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Fresh Gusts Stir the Douro
Portugal Beyond Port
Already famous for its Port, one of the world’s great wine locations, the Trás-os-Montes region enveloping Portugal’s Douro River, is now producing stunning yet affordable table wines that have quietly infiltrated our own shores.
Duoro The Douro river embankment in Porto city, Portugal.
Major varietal players among this region’s red table wines include Touriga Nacional, Tinta Roriz (called Tempranillo in Spain) and Touriga Franca. Terraced vines from this hilly, rugged territory forge wines of deep color and black fruit.

The region’s notable table wines harken back to 1952 with the first vintage of the famed Barca Velha, Portugal’s version of Napa’s Inglenook Cask Cabernet or South Australia’s Grange. In some vintages, up to 55% of the region’s harvest produces table wines rather than Port. Crafted in a modern, dense and ripe style, these wines continue to win accolades from Wine Spectator, Wine Advocate and International Wine Cellar.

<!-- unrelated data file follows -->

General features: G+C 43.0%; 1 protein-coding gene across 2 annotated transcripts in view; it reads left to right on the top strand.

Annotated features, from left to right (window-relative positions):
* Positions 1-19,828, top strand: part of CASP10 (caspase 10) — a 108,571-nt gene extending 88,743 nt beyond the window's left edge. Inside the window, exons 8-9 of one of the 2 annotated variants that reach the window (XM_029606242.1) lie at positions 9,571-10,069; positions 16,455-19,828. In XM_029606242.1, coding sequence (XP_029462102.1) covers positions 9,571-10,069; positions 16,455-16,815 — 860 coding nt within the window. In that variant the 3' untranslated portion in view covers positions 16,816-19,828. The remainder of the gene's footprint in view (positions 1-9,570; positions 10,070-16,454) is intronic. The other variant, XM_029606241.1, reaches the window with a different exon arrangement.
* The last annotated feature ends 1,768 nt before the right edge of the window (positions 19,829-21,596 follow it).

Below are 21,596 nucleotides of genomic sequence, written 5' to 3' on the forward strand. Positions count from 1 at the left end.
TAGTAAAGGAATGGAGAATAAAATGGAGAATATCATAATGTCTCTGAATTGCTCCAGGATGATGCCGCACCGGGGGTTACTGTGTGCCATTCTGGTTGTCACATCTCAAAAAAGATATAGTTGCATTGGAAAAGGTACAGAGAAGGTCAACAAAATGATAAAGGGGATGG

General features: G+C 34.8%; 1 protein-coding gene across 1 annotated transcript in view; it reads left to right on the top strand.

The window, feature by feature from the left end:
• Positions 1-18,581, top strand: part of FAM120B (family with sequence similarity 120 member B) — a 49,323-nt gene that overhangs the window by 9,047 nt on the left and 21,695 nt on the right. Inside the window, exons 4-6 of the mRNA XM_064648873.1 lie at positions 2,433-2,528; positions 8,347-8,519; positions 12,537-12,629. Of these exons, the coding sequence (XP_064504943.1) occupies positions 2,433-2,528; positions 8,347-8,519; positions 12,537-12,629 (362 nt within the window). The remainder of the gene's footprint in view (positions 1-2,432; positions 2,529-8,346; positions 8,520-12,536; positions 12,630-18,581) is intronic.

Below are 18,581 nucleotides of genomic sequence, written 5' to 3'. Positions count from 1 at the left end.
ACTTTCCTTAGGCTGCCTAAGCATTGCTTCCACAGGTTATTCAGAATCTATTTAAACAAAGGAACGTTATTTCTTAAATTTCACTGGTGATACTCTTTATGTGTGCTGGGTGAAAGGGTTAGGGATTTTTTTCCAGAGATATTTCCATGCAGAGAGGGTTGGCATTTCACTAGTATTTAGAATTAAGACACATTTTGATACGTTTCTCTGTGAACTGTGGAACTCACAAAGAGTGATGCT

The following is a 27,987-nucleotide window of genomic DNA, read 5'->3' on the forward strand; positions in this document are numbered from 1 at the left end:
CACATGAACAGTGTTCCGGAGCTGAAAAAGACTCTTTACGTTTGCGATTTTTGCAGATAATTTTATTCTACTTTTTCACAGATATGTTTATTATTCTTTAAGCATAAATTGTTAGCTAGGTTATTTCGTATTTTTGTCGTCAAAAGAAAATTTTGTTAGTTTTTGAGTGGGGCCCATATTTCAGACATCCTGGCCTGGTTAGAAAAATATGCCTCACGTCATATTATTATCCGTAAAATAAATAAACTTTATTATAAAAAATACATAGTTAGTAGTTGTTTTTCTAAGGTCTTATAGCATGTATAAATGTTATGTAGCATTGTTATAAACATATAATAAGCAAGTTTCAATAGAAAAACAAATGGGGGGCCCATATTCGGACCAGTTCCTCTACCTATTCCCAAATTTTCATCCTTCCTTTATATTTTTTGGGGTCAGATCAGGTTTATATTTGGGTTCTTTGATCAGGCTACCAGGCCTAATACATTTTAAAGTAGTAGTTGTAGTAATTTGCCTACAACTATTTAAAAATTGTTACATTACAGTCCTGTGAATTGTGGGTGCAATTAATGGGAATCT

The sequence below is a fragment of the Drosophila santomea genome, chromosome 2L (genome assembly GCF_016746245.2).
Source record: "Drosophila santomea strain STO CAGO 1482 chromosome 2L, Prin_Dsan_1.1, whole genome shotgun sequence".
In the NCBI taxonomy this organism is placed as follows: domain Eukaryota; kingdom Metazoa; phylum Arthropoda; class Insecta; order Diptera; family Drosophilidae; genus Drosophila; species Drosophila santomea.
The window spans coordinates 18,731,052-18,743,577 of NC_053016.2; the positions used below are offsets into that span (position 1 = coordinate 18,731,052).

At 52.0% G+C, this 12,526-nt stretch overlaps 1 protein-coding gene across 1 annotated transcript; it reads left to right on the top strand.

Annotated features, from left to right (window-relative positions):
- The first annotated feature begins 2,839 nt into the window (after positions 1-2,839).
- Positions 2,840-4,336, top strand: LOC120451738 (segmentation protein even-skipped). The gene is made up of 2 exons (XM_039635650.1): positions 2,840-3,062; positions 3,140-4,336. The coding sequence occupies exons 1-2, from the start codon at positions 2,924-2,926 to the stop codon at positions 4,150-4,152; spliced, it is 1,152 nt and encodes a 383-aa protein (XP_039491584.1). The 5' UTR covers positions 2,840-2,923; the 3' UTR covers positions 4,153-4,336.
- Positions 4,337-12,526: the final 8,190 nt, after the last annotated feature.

The Douro encompasses three identifiable wine districts: Douro Superior, Cima Corgo and Baixo Corgo. The Douro Superior is the upper parcel, and is less developed than the others. The Cima Corgo is the heart of the region and produces some of the most structured and lauded wines of Portugal. Baixo Corgo, the lower or western section, has the coolest climate and offers less power and a softer style.

With many of the venerable Port houses now investing full-throttle in the production and development of innovative table wines, this is truly the time to imbibe some refreshing new wines that provide the quality of vintage Port and the richness of its fruit without the heaviness, high sugar or long maturation periods.

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